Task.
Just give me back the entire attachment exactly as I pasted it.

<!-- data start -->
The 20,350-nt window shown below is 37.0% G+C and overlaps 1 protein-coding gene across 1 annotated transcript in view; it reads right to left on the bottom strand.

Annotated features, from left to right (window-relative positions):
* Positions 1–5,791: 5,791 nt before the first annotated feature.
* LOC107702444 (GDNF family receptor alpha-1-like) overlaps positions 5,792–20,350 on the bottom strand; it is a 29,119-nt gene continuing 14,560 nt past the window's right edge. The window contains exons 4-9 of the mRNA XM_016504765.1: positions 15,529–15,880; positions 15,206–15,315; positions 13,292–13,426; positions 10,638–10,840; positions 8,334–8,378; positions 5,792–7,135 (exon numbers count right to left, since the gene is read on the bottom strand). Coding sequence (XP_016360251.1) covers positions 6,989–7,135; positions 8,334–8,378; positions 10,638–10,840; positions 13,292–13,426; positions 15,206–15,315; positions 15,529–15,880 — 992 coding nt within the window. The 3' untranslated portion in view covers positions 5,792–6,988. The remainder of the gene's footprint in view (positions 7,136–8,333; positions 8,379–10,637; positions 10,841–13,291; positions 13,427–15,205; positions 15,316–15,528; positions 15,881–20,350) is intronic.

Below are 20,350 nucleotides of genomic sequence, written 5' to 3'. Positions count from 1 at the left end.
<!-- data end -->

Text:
The 20,350-nt window shown below is 37.0% G+C and overlaps 1 protein-coding gene across 1 annotated transcript in view; it reads right to left on the bottom strand.

Annotated features, from left to right (window-relative positions):
* Positions 1–5,791: 5,791 nt before the first annotated feature.
* LOC107702444 (GDNF family receptor alpha-1-like) overlaps positions 5,792–20,350 on the bottom strand; it is a 29,119-nt gene continuing 14,560 nt past the window's right edge. The window contains exons 4-9 of the mRNA XM_016504765.1: positions 15,529–15,880; positions 15,206–15,315; positions 13,292–13,426; positions 10,638–10,840; positions 8,334–8,378; positions 5,792–7,135 (exon numbers count right to left, since the gene is read on the bottom strand). Coding sequence (XP_016360251.1) covers positions 6,989–7,135; positions 8,334–8,378; positions 10,638–10,840; positions 13,292–13,426; positions 15,206–15,315; positions 15,529–15,880 — 992 coding nt within the window. The 3' untranslated portion in view covers positions 5,792–6,988. The remainder of the gene's footprint in view (positions 7,136–8,333; positions 8,379–10,637; positions 10,841–13,291; positions 13,427–15,205; positions 15,316–15,528; positions 15,881–20,350) is intronic.

Below are 20,350 nucleotides of genomic sequence, written 5' to 3'. Positions count from 1 at the left end.